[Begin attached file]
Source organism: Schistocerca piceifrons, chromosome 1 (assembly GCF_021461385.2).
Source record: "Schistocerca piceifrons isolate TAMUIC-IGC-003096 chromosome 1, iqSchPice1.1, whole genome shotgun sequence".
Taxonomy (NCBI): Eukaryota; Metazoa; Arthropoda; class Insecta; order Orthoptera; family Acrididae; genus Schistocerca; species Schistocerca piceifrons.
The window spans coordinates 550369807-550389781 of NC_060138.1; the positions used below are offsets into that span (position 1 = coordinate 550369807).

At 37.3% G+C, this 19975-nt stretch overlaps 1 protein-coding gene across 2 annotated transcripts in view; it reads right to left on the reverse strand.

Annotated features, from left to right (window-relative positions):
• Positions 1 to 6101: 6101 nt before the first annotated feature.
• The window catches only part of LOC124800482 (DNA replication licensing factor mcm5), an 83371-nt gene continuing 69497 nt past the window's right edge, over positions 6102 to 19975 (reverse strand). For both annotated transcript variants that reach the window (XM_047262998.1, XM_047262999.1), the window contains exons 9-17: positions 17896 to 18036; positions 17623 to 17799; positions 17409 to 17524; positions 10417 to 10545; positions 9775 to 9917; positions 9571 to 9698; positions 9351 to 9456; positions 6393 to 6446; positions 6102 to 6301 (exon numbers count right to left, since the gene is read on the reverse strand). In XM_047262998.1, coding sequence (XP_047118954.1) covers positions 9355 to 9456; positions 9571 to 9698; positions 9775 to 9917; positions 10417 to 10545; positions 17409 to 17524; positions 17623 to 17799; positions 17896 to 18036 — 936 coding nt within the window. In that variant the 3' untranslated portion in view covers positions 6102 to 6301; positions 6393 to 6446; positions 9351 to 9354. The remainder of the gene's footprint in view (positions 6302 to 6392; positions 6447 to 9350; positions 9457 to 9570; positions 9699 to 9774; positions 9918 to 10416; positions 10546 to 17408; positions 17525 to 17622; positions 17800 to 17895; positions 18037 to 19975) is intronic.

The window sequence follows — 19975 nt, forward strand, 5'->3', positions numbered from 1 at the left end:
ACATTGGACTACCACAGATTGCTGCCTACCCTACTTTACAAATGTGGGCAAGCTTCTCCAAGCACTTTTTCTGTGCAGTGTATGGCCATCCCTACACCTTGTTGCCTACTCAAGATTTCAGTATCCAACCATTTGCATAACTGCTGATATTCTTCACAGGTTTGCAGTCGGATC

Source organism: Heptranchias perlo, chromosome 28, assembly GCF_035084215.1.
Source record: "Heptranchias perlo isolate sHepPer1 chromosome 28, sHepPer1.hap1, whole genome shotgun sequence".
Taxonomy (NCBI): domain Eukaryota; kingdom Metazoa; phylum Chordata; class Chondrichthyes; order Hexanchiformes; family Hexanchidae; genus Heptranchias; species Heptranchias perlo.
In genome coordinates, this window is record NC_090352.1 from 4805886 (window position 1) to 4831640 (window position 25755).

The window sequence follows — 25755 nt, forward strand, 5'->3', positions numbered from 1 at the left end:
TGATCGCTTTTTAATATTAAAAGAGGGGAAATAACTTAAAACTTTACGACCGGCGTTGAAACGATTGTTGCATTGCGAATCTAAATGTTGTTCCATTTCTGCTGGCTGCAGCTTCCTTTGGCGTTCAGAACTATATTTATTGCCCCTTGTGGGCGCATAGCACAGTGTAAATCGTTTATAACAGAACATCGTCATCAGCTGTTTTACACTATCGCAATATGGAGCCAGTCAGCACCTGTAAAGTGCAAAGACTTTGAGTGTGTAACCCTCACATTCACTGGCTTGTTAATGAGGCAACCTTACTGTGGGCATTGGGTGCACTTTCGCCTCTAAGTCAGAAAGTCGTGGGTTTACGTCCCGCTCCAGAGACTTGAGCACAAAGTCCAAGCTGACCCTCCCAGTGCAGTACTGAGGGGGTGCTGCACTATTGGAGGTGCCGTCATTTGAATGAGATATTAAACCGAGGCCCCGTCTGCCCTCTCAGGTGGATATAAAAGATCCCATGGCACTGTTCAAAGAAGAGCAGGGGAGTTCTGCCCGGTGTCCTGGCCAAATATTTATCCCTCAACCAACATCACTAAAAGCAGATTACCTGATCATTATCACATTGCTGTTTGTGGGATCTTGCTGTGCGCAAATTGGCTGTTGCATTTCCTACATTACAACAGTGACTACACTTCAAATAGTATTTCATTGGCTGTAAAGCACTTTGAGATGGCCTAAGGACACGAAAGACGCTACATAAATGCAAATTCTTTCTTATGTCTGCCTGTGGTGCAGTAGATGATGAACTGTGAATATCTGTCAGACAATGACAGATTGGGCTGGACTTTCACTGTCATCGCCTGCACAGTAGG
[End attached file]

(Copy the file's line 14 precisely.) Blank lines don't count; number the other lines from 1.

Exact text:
In genome coordinates, this window is record NC_090352.1 from 4805886 (window position 1) to 4831640 (window position 25755).